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How Living Alone Can Make You A Stronger Person

How Living Alone Can Make You A Stronger Person

Today more than 50% of American adults are single, and 31 million of them live alone — making up 28% of households.

Living alone has become more popular in recent years, which may be because there are lots of benefits to living alone. Although it can be lonely at times, it teaches you a lot of things about yourself. It can make us stronger people, giving us a better understanding of ourselves and improving our relationships with others.

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If you have ever lived alone, you’ll be able to relate to these 6 benefits of living alone.

1. You Have a Better Relationship with Your Friends and Family

Living alone gives you the time to focus on what matters the most to you, so you often realize how important your friends and family truly are. You will cherish the past times when you lived with your friends and family, and to continue the relationships you must make a conscious effort to spend time with your friends. This often means that you enjoy and value their company even more.

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2. You Have a Better Understanding of Your Own Abilities

Living in a solitary environment gives you the opportunity to learn more about yourself, such as your strengths, weaknesses, motivations, behaviors, and desires. This can help you to become more self-aware and introspective, and it also encourages you to mature and grow as a person. These skills will improve your life and possibly even the lives of others around you.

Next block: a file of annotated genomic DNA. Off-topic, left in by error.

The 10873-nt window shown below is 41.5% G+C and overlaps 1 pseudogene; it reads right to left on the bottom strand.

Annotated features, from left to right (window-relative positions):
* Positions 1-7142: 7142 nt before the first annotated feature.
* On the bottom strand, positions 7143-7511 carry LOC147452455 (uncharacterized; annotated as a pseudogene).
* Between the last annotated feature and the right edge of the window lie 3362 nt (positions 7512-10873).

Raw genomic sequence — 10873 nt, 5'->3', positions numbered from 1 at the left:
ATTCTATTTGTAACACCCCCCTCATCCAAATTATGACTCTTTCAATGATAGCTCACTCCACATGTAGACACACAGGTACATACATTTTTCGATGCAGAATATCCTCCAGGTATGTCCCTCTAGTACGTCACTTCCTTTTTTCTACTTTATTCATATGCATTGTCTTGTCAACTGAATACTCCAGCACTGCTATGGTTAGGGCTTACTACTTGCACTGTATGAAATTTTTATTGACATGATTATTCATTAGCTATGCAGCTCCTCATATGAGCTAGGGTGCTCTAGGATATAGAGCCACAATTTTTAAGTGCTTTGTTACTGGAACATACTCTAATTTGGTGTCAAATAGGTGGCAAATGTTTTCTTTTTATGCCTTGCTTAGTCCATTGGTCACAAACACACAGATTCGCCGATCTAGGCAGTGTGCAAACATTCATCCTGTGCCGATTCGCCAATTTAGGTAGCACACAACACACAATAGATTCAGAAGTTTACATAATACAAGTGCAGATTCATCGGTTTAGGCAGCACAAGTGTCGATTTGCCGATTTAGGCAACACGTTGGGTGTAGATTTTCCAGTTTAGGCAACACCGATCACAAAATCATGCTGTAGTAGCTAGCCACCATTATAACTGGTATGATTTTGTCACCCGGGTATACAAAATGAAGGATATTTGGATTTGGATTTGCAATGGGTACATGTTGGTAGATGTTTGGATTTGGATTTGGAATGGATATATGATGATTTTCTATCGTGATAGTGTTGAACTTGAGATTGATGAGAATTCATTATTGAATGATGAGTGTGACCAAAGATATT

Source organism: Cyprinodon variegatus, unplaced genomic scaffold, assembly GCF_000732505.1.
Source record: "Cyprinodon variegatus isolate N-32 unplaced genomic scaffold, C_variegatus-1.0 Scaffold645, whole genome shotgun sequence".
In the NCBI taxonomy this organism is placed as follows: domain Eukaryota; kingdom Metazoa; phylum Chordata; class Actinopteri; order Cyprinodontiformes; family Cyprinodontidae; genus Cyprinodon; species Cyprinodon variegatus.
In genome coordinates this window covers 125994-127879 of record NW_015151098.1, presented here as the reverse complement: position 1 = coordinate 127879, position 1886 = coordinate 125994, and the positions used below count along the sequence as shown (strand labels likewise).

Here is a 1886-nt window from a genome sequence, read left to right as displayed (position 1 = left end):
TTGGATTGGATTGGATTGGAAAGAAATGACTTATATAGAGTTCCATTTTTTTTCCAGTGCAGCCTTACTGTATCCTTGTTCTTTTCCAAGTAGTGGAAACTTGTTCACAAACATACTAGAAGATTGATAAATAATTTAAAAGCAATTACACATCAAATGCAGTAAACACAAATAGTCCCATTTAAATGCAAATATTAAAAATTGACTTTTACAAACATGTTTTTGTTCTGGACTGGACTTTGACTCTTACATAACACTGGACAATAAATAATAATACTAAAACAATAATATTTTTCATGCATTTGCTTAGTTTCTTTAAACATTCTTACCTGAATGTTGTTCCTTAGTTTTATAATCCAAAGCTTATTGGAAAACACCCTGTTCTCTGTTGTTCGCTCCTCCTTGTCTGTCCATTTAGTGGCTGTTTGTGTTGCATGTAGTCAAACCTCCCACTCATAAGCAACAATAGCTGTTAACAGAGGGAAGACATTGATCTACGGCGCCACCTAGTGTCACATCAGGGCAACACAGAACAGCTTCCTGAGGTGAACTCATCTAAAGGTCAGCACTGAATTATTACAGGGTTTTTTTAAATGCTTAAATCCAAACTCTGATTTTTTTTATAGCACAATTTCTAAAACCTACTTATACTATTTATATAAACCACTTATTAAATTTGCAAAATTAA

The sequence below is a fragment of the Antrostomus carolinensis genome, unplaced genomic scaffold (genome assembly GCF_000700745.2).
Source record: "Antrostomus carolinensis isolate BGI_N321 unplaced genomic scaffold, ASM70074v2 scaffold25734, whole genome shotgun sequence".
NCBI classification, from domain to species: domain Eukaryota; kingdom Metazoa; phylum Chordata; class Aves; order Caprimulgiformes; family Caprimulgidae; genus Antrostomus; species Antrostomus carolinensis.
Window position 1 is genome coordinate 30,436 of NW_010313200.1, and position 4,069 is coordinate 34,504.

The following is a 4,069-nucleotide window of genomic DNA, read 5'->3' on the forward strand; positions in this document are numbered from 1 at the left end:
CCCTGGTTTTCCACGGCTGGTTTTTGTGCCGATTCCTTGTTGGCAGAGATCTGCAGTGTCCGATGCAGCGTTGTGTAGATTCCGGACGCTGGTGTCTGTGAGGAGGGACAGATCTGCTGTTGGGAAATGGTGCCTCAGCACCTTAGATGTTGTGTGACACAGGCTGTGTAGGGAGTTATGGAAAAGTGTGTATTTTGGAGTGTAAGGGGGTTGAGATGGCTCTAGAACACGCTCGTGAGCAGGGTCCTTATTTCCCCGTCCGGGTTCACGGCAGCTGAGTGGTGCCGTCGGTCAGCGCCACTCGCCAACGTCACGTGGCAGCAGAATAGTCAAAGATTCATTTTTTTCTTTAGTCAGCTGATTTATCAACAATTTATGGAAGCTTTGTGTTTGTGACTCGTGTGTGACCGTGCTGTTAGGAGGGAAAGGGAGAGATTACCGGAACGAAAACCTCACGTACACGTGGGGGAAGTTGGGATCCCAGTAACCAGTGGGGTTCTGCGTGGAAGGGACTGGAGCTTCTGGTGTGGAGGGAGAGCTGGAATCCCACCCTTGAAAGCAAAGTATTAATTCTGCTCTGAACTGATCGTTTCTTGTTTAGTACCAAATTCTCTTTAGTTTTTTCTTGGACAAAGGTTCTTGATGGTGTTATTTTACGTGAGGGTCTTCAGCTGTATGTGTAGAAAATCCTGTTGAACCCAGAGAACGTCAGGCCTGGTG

3. You Learn to Enjoy Your Own Company

Often people associate being alone with being lonely, but it can actually be very calming and peaceful. After a tough day, it feels great to be able to come home to your own private space. No noise, no mess, no drama to deal with – just peace.

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This helps you to learn to enjoy your own company in lots of different ways; you can enjoy cooking alone, falling asleep alone, and being able to read and watch TV without being disturbed.

4. You Get Better at Managing Your Money

One of the main benefits of living alone is achieving true financial independence. People who live alone can’t rely on their housemates or parents telling them when rent and bills are due – you have to remember for yourself, or the bills won’t get paid! This quickly teaches you to be financially savvy, which is a skill that will benefit you for the rest of your life.